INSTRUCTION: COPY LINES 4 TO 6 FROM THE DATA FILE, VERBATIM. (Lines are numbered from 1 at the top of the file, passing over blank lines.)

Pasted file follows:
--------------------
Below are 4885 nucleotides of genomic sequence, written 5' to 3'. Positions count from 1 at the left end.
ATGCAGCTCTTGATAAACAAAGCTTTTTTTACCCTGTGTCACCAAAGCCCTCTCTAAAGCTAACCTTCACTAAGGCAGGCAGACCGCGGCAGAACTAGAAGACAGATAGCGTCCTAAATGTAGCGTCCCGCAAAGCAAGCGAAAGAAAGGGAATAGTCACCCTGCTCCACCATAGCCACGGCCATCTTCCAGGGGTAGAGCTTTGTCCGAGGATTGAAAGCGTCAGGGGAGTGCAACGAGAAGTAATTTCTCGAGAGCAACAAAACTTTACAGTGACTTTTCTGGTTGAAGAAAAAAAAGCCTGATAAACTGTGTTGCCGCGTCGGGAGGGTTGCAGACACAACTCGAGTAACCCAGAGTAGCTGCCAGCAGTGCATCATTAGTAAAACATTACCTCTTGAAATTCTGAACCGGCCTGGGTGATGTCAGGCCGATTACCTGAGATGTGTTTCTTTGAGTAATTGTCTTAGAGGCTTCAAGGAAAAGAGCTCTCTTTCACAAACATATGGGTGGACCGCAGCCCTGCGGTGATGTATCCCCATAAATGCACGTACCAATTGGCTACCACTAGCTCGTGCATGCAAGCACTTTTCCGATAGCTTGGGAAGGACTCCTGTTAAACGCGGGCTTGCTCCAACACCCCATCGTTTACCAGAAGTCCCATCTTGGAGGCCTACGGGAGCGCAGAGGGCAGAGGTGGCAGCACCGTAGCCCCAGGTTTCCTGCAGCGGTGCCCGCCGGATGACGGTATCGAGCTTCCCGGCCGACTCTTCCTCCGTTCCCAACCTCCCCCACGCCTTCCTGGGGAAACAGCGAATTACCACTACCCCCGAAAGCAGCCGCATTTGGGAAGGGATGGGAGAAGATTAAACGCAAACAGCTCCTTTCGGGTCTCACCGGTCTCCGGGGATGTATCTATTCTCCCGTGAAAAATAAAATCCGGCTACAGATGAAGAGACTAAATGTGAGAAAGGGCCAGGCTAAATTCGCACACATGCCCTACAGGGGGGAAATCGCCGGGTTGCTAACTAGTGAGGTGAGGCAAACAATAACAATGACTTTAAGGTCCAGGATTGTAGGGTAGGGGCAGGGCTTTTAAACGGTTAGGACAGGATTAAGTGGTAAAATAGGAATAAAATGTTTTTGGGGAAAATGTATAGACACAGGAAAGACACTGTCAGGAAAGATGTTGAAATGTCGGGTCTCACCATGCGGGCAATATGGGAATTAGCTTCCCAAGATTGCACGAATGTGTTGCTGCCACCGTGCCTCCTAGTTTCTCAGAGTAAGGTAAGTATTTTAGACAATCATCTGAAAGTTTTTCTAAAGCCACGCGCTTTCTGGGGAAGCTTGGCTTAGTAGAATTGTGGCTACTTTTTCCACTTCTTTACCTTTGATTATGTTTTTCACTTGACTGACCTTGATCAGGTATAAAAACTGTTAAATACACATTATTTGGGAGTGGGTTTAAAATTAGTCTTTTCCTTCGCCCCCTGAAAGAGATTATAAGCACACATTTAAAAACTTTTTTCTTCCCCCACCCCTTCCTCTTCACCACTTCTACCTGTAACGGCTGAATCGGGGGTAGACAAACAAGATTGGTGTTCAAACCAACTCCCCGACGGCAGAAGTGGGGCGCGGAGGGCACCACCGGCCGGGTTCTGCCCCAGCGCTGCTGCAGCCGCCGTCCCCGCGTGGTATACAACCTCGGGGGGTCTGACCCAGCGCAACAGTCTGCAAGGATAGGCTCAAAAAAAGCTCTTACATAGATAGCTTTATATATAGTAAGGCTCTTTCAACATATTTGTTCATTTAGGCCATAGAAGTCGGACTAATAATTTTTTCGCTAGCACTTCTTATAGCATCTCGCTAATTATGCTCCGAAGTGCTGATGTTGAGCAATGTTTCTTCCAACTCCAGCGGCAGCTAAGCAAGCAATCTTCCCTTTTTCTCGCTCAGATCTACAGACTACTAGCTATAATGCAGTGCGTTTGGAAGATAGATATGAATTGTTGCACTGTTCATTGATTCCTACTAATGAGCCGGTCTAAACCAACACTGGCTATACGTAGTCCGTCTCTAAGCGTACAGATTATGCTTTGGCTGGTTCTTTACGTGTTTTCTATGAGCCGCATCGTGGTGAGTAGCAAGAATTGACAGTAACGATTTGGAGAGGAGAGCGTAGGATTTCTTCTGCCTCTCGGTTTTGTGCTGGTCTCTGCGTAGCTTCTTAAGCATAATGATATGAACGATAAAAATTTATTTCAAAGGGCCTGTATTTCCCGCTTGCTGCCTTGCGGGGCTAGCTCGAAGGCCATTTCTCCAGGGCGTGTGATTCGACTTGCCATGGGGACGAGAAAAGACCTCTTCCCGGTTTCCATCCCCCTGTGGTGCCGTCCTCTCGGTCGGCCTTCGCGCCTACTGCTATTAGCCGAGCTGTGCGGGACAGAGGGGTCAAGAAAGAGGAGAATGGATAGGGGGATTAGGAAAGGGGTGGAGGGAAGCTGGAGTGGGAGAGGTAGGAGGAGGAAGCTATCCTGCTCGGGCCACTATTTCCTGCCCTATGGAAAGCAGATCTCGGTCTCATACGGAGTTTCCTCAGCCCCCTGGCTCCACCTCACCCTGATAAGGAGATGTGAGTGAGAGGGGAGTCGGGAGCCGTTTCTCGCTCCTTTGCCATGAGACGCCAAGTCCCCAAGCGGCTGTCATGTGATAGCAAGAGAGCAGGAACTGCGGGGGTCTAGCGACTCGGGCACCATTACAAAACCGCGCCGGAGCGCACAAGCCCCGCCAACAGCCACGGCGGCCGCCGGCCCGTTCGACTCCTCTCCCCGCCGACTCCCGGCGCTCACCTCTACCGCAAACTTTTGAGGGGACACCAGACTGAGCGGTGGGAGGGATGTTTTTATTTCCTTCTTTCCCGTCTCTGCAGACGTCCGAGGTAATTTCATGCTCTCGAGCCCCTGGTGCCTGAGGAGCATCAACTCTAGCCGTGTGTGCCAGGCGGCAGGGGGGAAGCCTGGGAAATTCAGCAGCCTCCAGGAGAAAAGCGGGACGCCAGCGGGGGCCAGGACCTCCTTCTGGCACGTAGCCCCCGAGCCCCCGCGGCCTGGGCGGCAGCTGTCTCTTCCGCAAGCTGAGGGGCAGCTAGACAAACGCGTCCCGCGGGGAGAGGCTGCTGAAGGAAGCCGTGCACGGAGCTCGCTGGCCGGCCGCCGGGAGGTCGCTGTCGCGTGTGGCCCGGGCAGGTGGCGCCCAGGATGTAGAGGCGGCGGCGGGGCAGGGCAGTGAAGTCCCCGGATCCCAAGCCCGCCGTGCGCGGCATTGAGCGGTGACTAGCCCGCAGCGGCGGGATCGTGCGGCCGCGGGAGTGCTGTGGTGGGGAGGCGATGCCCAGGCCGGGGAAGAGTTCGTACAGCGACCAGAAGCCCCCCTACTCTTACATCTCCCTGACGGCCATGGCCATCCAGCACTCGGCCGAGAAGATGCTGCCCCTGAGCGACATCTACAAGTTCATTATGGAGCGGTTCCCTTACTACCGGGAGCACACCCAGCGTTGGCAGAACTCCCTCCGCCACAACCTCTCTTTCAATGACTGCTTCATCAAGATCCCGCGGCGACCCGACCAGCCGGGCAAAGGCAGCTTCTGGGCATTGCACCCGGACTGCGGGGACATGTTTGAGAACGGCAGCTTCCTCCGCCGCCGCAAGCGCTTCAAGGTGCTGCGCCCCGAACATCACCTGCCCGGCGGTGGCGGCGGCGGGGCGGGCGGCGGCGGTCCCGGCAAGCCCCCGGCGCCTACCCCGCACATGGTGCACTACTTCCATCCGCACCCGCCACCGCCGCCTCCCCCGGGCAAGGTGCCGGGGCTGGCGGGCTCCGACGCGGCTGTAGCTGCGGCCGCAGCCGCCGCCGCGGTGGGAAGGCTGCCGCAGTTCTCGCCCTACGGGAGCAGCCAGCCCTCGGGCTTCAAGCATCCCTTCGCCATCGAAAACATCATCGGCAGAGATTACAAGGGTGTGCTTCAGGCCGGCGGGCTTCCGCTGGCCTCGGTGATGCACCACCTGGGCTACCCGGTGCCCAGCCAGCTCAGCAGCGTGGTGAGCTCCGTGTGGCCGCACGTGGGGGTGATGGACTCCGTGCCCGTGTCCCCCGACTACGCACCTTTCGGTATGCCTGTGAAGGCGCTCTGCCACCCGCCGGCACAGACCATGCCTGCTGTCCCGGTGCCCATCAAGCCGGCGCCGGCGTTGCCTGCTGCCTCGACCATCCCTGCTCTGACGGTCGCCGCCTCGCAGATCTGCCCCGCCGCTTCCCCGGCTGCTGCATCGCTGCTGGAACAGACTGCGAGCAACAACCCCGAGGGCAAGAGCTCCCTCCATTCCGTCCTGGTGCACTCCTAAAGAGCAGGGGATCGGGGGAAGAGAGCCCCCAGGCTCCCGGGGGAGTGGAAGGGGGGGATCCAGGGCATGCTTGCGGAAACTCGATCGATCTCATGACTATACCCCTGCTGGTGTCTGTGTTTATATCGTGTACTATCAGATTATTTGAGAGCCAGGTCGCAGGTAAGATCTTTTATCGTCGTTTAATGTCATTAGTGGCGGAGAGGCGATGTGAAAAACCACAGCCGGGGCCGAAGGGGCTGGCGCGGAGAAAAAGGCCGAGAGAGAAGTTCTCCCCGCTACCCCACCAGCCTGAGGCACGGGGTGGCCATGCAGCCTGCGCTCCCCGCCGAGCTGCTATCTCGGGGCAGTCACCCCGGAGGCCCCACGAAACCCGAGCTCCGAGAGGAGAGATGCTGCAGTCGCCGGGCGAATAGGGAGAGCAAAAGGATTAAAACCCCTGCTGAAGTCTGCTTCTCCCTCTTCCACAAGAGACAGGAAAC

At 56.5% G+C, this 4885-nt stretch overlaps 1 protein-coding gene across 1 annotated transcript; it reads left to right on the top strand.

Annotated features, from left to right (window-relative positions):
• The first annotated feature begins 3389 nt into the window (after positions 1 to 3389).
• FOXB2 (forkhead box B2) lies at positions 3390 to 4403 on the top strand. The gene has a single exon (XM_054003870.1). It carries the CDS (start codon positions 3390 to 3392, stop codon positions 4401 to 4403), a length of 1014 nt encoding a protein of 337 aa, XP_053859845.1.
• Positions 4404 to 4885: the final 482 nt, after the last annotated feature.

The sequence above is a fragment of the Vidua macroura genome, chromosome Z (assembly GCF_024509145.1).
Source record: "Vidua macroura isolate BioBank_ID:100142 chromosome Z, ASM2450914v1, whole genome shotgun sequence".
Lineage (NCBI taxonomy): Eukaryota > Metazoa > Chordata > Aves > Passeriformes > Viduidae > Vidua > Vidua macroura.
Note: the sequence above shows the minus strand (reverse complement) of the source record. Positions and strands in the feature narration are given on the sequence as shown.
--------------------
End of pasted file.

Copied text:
Annotated features, from left to right (window-relative positions):
• The first annotated feature begins 3389 nt into the window (after positions 1 to 3389).
• FOXB2 (forkhead box B2) lies at positions 3390 to 4403 on the top strand. The gene has a single exon (XM_054003870.1). It carries the CDS (start codon positions 3390 to 3392, stop codon positions 4401 to 4403), a length of 1014 nt encoding a protein of 337 aa, XP_053859845.1.